On Friday, the Montenegro vs. Russia Euro qualifier match was cut short after two incidents involving home fans throwing objects onto the pitch. The first of the two incidents occurred only 25 seconds after the match began, and delayed the game for over half an hour as a fan hit Russian goalie Igor Akinfeev in the head with a flare. The goalie had to be rushed to the hospital and treated for burns inflicted by the flare, and was said to be “a lucky man not to have suffered worse.” The game was let on, and after halftime was called to an end in the 67th minute after another player was hit by a cigarette lighter that was thrown from the crowd.
In reaction to the chaos that took place, UEFA opened disciplinary proceedings against the soccer federation of Montenegro early Monday morning. However, they have to wait for more concrete details and thus cannot come to any conclusions before this upcoming weekend. On the Russian side, the soccer federation has lodged a complaint that may result in its team being awarded a 3-0 win and three points in Group G. The most notable reaction came from the Montenegrins, however. To start, Coach Branko Brnovic voiced his opinions, stating “my players are depressed…we will be playing without fans for who knows how long after this.” The administration continued to comment about the incidents that took place, with general secretary Momir Djurdjevac even stating that, “we are left with the impression of barbarians. It seems we don’t deserve a nation, a team or berth in a major tournament.”
Looking back on all this, I think that these events that occurred on Friday portray a more significant problem that the “sport” of soccer currently faces. Although it is arguably the most nationally-tied sport in the world, where fans seem to be most proud of their nations to play and win, is there a point where FIFA and other leagues should consider drawing a line? Soccer fans and crowds have become notoriously known for incidents like those of Friday’s for as long as large crowds have been allowed at games. It is no longer a surprise when such outbreaks occur, but why is that? Why don’t other sporting events ignite such barbaric actions from their fans, or if they do why do they occur in such less frequency? To me, it seems like a player being physically injured from such actions should raise alarms to administrators about potentially cracking down on all fans. I have never been to a professional soccer match, but it seems like nearly anything can be brought in by fans. At other sporting events, fans are patted down for anything more than a sandwich before entering the stadiums. After Friday’s tragedies, is it fair to say that soccer commissioners should look into changing protocol? Should fans be checked more intensely, or does this fervent nature contribute so much to the sport that nothing should be done?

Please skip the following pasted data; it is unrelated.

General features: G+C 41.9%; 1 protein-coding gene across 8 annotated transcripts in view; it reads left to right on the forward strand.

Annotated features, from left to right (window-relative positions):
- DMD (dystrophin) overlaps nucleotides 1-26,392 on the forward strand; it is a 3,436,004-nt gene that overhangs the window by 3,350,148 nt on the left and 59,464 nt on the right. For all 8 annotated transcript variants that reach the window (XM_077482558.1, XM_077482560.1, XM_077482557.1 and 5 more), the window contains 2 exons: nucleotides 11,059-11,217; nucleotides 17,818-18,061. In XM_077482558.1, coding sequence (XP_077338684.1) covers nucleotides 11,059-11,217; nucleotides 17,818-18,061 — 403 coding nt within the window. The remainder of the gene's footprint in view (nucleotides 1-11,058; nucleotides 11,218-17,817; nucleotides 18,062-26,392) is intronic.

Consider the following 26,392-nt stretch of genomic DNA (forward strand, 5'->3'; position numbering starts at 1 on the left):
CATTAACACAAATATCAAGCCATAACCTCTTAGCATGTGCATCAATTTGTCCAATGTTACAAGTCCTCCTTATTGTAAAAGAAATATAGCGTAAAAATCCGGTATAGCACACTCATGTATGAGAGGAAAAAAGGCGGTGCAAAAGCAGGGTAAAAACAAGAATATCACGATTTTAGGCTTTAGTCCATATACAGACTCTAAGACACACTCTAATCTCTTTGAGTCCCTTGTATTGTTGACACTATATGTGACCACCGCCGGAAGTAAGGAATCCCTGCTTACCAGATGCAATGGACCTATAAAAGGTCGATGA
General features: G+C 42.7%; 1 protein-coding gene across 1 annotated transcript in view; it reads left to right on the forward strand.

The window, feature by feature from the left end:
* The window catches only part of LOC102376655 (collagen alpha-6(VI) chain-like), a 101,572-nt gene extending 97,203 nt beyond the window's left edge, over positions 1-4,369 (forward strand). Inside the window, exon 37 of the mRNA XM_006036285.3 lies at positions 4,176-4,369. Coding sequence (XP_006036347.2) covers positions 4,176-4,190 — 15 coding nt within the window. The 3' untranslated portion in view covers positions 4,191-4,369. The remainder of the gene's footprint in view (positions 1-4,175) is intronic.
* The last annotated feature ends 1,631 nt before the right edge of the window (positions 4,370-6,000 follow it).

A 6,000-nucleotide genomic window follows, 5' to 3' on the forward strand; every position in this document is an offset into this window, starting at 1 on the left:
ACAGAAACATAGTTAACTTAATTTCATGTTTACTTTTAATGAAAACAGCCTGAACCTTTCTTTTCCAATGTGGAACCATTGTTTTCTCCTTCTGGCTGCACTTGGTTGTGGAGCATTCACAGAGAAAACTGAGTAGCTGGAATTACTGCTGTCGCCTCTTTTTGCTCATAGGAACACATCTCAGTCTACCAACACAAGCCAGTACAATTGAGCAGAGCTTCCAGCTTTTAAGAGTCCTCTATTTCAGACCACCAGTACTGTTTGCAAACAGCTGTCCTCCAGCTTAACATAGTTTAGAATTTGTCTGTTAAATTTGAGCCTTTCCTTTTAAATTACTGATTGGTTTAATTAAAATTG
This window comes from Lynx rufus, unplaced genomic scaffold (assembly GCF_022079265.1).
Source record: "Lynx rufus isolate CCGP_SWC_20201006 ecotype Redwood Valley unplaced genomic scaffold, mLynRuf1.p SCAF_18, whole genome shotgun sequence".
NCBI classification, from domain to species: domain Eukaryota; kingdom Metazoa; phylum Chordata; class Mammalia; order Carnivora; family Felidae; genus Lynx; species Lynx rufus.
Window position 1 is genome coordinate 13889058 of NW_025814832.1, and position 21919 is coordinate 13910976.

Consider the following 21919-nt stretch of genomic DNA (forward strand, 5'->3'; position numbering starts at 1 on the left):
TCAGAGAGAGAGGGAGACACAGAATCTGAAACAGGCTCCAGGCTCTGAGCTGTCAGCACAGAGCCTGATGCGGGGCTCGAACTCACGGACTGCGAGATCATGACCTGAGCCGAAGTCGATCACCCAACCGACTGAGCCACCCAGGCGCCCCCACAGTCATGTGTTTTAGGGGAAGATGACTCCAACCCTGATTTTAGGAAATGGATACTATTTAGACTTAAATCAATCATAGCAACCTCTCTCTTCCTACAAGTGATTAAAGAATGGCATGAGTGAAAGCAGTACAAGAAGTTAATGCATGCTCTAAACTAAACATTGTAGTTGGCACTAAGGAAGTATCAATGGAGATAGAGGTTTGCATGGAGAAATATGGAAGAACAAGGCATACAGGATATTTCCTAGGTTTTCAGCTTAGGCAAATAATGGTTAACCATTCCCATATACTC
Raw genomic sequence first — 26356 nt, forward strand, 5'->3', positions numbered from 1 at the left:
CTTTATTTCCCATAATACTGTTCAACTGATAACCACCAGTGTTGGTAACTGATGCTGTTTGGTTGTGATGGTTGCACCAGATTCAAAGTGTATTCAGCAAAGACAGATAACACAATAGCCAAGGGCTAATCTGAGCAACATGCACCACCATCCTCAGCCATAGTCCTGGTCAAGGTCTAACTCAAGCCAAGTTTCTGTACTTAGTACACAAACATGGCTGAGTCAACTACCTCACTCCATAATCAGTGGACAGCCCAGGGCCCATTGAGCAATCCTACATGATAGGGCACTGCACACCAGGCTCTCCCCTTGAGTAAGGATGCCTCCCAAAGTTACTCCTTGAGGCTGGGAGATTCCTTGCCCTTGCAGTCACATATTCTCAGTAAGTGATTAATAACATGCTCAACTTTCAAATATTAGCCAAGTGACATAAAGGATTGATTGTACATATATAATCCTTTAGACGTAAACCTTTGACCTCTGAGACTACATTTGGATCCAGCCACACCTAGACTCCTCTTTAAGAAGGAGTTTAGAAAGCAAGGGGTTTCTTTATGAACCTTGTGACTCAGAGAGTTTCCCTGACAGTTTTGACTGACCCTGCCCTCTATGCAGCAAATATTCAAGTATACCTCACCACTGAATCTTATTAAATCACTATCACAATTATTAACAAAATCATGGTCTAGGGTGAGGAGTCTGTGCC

All of these questions will have to be answered in due time. We cannot predict what administrators will decide after the events that occurred on Friday, but there is one thing that we can all be sure of: Montenegrin soccer will now be looked at in a different light, one that most definitely is associated with that of savagery, negativity, and ferocity.